Two group exhibitions will open at Cukrarna - Created in Slovenia and Marcin Rusak Studio: DNA of Things - and a round table debate will be held on collecting art, featuring experts from Vienna, discussing the connections within the art community, the specifics of contemporary art collecting and the role of galleries, art experts and art fairs in encouraging a new generation of art lovers and collectors.

A performance by Mateja Bučar dubbed I would've been a palm tree will also take place at Cukrarna tonight. The performance, which can also function as an installation, shows movement (dance) that is connected to a single point in space, but is constantly engaging with the space around it.

In the Ajdovščina underpass, a guided tour of an exhibition by Janja Kosi and Tytus Szabelski Significantly Local will be held, while a commercial pop-up exhibition by the Študio photographic studio and creative space will present their existing and latest zines, artist books, photographs and prints.

Another guided tour will be organised at the City Art Gallery, presenting group exhibition Artist - Collector - Public. The Hilger Collection, while at the Photon Gallery visitors will receive a tour of the group exhibition Back to Black. Contemporary Analogue and Hybrid Photography.

It will also be eventful at the Alkatraz Gallery, P74 Gallery and Pešak Gallery where guided tours and exhibition openings will take place.

Several events were held on Thursday and many more are scheduled for Saturday and Sunday. During the festival, entrance to the galleries is admission free between noon and 6pm. The whole programme is available here.

The festival is organised by the Ravnikar Gallery Space in cooperation with Cukrarna/Muzej and Ljubljana city galleries and the municipality.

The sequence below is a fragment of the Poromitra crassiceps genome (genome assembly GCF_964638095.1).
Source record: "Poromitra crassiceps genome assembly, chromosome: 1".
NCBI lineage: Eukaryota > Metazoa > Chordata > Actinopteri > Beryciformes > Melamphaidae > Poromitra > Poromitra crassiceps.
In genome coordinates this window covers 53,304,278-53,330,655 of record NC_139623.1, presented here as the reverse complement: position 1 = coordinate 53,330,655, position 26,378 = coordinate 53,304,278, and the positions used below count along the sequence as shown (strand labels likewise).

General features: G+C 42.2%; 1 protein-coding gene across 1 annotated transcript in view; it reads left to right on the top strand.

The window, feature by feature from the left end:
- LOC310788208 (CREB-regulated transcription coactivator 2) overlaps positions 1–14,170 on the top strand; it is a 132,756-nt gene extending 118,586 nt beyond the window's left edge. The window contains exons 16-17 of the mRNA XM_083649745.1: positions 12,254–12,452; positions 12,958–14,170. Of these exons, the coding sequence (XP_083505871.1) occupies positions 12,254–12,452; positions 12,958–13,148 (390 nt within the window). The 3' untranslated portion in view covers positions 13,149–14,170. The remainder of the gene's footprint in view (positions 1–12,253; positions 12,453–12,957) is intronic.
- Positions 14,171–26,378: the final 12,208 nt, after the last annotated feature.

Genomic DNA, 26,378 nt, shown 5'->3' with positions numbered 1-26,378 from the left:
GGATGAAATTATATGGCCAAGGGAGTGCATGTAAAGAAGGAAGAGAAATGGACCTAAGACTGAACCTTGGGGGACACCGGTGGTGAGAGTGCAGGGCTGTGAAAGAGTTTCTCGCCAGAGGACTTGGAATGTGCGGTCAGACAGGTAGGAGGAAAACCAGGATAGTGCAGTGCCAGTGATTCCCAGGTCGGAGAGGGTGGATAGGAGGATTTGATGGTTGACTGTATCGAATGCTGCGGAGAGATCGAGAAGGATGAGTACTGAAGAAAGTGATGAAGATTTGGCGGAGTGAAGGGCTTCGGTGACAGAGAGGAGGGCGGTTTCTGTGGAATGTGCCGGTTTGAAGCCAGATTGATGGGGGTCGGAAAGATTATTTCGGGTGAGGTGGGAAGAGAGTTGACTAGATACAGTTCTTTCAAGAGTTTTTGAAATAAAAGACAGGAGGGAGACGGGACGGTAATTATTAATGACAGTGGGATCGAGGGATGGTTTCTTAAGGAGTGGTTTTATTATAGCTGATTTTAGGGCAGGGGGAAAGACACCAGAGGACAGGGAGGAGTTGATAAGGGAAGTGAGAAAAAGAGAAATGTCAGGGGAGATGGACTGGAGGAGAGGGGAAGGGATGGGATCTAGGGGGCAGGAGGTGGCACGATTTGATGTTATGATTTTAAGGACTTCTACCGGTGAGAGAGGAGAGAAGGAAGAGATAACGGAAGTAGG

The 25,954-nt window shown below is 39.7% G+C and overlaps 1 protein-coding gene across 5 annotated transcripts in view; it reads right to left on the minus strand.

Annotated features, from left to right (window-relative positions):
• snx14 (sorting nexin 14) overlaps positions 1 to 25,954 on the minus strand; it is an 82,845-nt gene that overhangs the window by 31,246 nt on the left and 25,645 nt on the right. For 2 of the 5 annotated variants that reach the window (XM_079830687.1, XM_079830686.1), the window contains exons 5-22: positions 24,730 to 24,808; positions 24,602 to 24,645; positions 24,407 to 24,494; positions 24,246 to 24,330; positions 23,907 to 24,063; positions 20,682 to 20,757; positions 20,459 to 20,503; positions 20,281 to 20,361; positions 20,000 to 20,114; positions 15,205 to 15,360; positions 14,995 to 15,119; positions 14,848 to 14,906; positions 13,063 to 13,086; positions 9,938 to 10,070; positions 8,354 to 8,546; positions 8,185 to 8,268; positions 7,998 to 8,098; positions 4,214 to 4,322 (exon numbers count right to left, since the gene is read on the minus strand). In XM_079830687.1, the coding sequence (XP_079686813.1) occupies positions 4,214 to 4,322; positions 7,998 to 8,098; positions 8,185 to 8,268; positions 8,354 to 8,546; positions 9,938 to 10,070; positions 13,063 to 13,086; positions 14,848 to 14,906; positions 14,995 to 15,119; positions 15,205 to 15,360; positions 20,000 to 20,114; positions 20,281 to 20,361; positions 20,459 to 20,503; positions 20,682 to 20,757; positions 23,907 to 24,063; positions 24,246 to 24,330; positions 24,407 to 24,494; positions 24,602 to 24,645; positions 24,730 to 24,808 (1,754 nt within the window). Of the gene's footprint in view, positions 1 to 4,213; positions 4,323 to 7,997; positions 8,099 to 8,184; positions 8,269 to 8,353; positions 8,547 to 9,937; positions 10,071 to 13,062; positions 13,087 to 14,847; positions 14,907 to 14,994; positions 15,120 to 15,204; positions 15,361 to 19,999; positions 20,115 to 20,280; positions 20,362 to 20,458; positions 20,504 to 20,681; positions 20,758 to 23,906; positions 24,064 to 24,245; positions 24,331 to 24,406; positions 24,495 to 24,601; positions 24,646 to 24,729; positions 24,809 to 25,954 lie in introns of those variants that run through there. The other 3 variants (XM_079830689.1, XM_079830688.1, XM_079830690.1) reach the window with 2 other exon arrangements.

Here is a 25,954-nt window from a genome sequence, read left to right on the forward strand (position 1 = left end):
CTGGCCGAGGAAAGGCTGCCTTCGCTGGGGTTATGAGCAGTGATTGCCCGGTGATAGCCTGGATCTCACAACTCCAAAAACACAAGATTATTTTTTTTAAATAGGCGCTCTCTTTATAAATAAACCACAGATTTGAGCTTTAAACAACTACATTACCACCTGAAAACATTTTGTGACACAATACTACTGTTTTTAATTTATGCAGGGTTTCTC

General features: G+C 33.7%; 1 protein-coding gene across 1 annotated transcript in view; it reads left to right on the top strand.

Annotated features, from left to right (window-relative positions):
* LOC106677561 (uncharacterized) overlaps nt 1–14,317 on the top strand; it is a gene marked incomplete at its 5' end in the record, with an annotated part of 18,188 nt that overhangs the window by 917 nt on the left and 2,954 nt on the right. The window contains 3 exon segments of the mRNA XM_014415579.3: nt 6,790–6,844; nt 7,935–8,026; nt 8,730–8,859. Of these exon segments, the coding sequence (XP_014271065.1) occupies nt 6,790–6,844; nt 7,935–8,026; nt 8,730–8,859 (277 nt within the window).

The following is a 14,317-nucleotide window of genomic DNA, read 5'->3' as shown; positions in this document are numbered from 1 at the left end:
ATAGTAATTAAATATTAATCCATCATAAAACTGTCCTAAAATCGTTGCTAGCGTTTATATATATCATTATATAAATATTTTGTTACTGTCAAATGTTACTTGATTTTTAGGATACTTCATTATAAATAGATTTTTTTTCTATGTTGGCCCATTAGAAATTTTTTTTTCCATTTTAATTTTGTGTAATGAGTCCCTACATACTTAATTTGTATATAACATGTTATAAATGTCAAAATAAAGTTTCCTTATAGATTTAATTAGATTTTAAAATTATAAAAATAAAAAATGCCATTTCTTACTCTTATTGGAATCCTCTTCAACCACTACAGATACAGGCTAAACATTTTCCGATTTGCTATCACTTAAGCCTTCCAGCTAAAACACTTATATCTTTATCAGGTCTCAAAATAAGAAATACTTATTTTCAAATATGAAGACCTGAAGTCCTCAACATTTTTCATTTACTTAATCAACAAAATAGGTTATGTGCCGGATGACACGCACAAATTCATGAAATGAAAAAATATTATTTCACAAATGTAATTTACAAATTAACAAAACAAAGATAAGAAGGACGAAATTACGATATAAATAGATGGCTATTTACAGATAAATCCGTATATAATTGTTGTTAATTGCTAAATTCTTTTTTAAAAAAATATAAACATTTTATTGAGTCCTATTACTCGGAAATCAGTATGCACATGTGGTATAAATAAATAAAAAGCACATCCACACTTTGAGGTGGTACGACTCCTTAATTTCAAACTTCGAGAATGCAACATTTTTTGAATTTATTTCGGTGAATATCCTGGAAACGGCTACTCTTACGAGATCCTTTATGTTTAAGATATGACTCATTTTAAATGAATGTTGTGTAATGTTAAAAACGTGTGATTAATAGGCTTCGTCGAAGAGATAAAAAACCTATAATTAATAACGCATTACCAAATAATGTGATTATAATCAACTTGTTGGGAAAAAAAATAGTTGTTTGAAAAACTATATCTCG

27 May 2022, 11:58 AM

House of Experiments’ 13th Festival Brings Science to Ljubljana Street Friday to Sunday

STA, 27 May 2022 - The House of Experiments is hosting the 13th Znanstival, a festival promoting science, education and critical thinking, which will occupy the streets, squares and bridges of Ljubljana from Friday to Sunday to turn the capital in "one of the largest science centres in the world."

As part of the festival, a number of scientific shows and workshops will take place in and around Ljubljana, also featuring international guests from all over the world, in addition to performers from the House of Experiments.

Apart from the centre of the capital, the event will this year also visit the nearby towns of Polhov Gradec, Medvode, Zalog and Grosuplje, as a "bus full of experiments" will stop there for one hour and open its doors to visitors.

Meet the People: Miha Kos, Founder and Director of Hiša Eksperimentov

hisas_philosophy.JPG

Today's opening event is taking place in Prešeren Square, presenting the guests and their activities to make it easier for visitors to decide which show or scientific workshop to see first. The three-day programme is available at www.znanstival.si.

Interactive experiments will also take place - on Saturday, a "scientific adventure" called Busology will be held in a city bus that will travel around Ljubljana. The entry and exit station is the Dragon Bridge in the city centre.

A series of interactive presentations, called The Garden of Experiments, will also take place on Saturday and Sunday, featuring a selection of institutions that promote science and education.

The House of Experiments in Trubarjeva Street will also open its doors free of charge for a limited number of visitors.

18 May 2022, 13:45 PM

Within Slovenia’s vastly forested landscape roams a sizeable population of European brown bear. There once was a time many years ago when trying to spot one, let alone photograph one, was all but impossible. Despite its might and fearsome reputation, the brown bear is in actual fact a shy and elusive creature. Spotting one in the wild was the realm of local people and hunters. However, all that has now changed. Many little bear tour companies have popped up over the years. Although, when it comes to bear photography, all roads lead back to one place and one person, Miha Mlakar of slovenianbears.com. This is the best way to photograph bears in Slovenia.

_F2A2483.jpg

Combining his passion for bears and photography

Having spent his childhood roaming the forests of Snežnik, Miha secretly watched all the wild animals as they went about their daily lives, including brown bears. He got to know their patterns, habits and more importantly learned to read their traces. Brown bears are most common in this part of Slovenia, and encounters with the king of the Slovenian forest have left an indelible mark upon him.